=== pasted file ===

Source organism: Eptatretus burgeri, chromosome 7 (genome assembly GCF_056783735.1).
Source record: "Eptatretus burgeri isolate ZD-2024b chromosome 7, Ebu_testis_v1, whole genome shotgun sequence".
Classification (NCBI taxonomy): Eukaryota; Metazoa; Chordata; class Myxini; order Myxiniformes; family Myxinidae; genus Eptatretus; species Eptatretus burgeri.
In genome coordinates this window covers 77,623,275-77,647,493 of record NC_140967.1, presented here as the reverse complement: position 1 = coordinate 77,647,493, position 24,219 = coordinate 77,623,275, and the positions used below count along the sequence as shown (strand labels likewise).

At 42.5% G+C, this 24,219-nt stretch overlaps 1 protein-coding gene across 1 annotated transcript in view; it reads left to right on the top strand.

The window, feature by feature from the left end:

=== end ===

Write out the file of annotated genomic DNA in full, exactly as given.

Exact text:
Source organism: Eptatretus burgeri, chromosome 7 (genome assembly GCF_056783735.1).
Source record: "Eptatretus burgeri isolate ZD-2024b chromosome 7, Ebu_testis_v1, whole genome shotgun sequence".
Classification (NCBI taxonomy): Eukaryota; Metazoa; Chordata; class Myxini; order Myxiniformes; family Myxinidae; genus Eptatretus; species Eptatretus burgeri.
In genome coordinates this window covers 77,623,275-77,647,493 of record NC_140967.1, presented here as the reverse complement: position 1 = coordinate 77,647,493, position 24,219 = coordinate 77,623,275, and the positions used below count along the sequence as shown (strand labels likewise).

At 42.5% G+C, this 24,219-nt stretch overlaps 1 protein-coding gene across 1 annotated transcript in view; it reads left to right on the top strand.

The window, feature by feature from the left end: